Weekly Wheelspin: Top Gear tribulations, T-Cross turns up and Halloween havoc
As the nights draw in, and a chill enters the air, the car becomes almost like a cocoon of warmth and protection from these outside elements.
Whereas driving might be more treacherous (more on that at the bottom of this article) and other seasons offer more driving fun, winter is always the season where we are thankful that we can get from A to B in comfort with heated seats on and the AC blowing hot air.
Speaking of blowing hot air, snuggle in as we recap the week that was…
In the news
Another year, another Top Gear presenter. Or presenters as it were, with the powers that be getting a two-for-one replacement for Joey from Friends.
Lancashire pair Paddy ‘no likey no lighty’ McGuiness and Andrew ‘Freddy’ Flintoff are taking the reigns on the reboot of the reboot, with Chris Harris remaining on the show as the only one who knows what he’s talking about.
What do McGuiness and Flintoff even know about cars, I hear you scream in rage at your screen. Well they both know how to drive fast for one thing, with cricket legend Flintoff fined and given three points for speeding on the M60 motorway in 2014. We say speeding, average speed cameras caught him travelling at 58mph in a 50mph stretch of the M60 near Bredbury, Stockport.
Meanwhile, TV comic Paddy McGuinness escaped a driving ban last year with the help of famed lawyer Nick ‘Mr Loophole’ Freeman. This despite already having pleaded guilty to speeding in his Range Rover, which would have taken McGuinness to 12 license points and a mandatory ban. Maybe he signed up solely to gain use of the track.
At least the banter on the show won’t feel quite so forced now, but will Flintoff and McGuiness eventually disappear into obscurity like so many presenters before them? We took a look back at some of the Top Gear presenters time forgot.
As far as new cars to go with the new presenters, Volkswagen revealed the T-Cross this week.
Similar to its Seat Arona stablemate, the T-Cross is based on the same platform of the new Polo, resulting in a much more compact look overall. This is offset by squared, beefed up wheel arches that are filled by chunky alloy wheels, the biggest offered being 17in.
Talking about VW Group constantly cannibalising each others work, Skoda continued to tease their new Golf-sized hatchback this week.
Showing it off in camo for the first time, the Skoda Scala will offer four engine options at launch – three turbocharged petrols and one diesel – with a fifth engine running on eco-friendly natural gas being offered later in 2019.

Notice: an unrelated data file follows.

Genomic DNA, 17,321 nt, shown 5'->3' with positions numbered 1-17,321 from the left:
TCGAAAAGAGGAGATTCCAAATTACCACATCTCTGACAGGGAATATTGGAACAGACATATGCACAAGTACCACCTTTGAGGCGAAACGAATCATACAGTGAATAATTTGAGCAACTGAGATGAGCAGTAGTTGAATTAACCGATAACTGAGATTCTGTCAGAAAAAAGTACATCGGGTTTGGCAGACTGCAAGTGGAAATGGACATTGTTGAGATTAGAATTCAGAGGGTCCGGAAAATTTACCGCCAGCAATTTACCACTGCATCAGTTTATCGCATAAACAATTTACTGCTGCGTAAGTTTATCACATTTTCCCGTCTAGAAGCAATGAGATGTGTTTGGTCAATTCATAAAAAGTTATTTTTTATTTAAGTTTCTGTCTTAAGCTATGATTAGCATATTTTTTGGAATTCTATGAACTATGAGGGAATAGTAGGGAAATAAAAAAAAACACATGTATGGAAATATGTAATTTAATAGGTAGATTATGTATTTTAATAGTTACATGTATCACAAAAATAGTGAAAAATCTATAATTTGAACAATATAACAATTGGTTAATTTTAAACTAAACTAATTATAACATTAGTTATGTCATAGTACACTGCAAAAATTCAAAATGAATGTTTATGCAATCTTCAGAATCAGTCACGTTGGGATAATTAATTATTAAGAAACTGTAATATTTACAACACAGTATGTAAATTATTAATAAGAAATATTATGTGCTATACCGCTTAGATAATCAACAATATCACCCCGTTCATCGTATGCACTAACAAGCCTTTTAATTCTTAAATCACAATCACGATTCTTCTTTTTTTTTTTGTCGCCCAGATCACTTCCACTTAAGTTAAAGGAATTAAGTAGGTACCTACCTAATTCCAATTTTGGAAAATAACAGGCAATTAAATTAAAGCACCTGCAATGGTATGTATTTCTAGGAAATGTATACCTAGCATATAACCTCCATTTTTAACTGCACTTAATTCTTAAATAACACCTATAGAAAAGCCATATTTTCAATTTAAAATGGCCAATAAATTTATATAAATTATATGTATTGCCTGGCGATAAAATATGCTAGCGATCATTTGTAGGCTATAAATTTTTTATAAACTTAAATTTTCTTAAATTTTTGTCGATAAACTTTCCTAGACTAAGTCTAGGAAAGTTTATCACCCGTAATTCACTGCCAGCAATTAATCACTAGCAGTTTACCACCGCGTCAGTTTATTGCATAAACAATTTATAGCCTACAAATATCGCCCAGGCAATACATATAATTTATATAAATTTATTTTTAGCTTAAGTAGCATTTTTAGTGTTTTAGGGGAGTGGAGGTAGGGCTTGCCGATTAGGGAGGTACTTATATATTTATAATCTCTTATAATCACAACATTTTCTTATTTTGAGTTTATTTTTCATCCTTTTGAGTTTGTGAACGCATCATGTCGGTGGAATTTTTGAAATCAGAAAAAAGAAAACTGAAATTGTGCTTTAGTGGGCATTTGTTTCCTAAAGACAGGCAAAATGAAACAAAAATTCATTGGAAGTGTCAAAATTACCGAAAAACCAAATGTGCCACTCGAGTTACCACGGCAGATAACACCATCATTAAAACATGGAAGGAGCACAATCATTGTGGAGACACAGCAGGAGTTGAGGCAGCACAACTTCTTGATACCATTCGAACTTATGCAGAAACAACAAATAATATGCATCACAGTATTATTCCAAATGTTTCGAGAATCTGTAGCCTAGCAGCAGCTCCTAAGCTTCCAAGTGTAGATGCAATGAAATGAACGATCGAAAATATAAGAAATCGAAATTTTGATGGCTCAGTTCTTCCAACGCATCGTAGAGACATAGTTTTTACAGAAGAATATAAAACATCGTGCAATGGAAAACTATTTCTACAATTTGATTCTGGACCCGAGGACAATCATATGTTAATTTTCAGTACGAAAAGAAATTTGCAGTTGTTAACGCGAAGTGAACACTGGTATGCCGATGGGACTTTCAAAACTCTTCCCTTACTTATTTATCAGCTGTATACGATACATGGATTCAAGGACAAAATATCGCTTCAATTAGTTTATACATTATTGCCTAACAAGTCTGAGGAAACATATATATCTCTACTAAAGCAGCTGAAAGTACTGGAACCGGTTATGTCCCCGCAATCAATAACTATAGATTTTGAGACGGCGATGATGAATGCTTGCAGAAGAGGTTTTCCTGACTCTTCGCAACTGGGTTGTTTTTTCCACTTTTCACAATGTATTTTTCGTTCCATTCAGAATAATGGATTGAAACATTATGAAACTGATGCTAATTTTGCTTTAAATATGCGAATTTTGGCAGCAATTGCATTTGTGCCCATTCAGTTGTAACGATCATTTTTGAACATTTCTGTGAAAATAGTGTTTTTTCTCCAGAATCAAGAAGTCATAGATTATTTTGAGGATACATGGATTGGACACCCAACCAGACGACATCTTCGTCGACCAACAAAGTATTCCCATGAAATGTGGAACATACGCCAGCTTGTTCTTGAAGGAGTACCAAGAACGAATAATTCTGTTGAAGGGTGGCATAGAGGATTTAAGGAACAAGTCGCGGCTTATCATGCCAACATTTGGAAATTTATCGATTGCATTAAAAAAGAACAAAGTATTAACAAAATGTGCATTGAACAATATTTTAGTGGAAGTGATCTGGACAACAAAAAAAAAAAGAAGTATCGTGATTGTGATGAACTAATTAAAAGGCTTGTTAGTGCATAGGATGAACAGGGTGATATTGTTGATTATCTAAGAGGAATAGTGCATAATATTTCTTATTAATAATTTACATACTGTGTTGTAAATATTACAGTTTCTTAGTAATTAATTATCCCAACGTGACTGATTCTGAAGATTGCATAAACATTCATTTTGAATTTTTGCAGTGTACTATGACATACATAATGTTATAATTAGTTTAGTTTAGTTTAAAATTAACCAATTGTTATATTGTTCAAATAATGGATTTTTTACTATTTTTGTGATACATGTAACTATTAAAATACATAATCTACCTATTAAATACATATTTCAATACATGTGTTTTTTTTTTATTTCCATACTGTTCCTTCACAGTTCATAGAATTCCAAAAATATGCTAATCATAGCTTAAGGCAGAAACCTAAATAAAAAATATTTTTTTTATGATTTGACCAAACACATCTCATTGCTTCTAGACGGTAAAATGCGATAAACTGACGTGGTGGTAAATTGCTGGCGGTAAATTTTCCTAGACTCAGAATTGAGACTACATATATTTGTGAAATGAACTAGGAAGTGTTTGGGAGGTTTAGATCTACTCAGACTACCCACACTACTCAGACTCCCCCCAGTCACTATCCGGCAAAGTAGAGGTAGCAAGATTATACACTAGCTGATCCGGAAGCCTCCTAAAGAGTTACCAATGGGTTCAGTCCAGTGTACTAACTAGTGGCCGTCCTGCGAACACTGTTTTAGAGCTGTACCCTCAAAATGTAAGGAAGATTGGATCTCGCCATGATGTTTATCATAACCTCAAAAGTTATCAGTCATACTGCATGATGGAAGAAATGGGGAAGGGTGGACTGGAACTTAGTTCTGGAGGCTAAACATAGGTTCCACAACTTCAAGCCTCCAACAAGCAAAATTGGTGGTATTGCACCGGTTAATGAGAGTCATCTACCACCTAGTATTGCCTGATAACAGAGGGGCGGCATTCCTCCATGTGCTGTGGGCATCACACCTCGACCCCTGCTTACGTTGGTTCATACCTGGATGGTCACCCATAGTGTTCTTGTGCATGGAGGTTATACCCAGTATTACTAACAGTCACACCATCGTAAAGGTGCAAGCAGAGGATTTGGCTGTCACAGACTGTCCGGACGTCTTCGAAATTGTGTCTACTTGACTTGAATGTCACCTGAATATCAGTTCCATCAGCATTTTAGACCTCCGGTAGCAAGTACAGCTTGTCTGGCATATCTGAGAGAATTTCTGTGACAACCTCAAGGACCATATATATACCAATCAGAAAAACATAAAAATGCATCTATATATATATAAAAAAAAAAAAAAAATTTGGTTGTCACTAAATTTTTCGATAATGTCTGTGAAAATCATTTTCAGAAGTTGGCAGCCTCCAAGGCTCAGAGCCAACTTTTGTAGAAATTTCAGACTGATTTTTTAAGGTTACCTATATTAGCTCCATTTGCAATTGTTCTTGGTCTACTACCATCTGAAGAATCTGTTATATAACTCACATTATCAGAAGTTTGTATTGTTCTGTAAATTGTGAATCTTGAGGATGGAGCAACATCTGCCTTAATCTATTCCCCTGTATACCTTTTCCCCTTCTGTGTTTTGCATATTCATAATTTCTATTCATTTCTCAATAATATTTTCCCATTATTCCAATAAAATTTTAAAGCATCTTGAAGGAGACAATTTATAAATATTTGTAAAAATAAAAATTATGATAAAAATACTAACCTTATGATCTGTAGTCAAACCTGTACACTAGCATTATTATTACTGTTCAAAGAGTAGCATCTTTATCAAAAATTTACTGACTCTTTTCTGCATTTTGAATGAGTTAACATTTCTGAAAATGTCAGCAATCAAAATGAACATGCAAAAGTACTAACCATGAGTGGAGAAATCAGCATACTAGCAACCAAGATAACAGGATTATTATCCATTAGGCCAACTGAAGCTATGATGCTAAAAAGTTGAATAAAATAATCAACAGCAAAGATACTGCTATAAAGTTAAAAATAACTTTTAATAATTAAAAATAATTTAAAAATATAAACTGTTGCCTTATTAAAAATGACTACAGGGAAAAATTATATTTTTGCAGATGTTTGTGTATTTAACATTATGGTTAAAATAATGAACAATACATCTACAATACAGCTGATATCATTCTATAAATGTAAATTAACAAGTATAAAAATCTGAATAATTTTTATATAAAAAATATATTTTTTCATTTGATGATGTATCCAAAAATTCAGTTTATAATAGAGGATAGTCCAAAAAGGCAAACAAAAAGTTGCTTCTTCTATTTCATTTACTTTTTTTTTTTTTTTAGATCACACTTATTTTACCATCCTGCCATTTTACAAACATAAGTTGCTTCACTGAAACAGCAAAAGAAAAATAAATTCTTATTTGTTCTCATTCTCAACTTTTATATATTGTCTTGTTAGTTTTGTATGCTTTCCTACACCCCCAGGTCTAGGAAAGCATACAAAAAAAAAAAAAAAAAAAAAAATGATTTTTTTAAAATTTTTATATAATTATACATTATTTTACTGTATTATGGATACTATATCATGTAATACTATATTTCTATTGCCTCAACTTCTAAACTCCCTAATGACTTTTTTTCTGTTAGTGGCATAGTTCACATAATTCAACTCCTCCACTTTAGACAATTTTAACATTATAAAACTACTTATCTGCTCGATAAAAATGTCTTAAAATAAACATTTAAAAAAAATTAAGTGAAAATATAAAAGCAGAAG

Whereas there’s been an element of panic buying going on around PHEVs and EVs since the government announced it would be scrapping grants for PHEVs and reducing them for EVs, with the remaining grants fulfilled in record time and an estimated 1,000 PHEVs and EVs sold each day since the cut was announced on 12 October, the appeal still remains.
As everyone loves hybrids, and everyone loves SUVs, we therefore picked out five of our favourites in this segment. Speaking of which…
Though it’s now too late to get a grant towards the cost of one, we recently reviewed the new Range Rover Sport PHEV.
A long time in the making, it offers a claimed 91.1mpg and a combined 404bhp and 640Nm of torque.
Has it been worth the wait? With a CO2 output of 64g/km, this Sport reconciles the current trend for SUVs with an environmental footprint much smaller than its diesel counterparts so it will be an enticing proposition for some.
It’s the scariest time of the year next Wednesday. Nope, it’s not the end of the tax year, it’s Halloween!
In honour of everyone’s favourite excuse to stock up on chocolate and not answer the door so you get to eat it all yourself, we’ve identified some of the creepiest clips caught on car dashcams.
The end of October is nigh, which means we can all look forward to an extra hour’s sleep this weekend. Yes, it’s time to put the clocks back by one hour at 2am on Sunday 28 October.
But lie-in aside, is there still a reason for maintaining this century-old tradition?
In fact, considering times have changed so much since it was introduced in 1916, is the current daylight savings system not only obsolete but dangerous?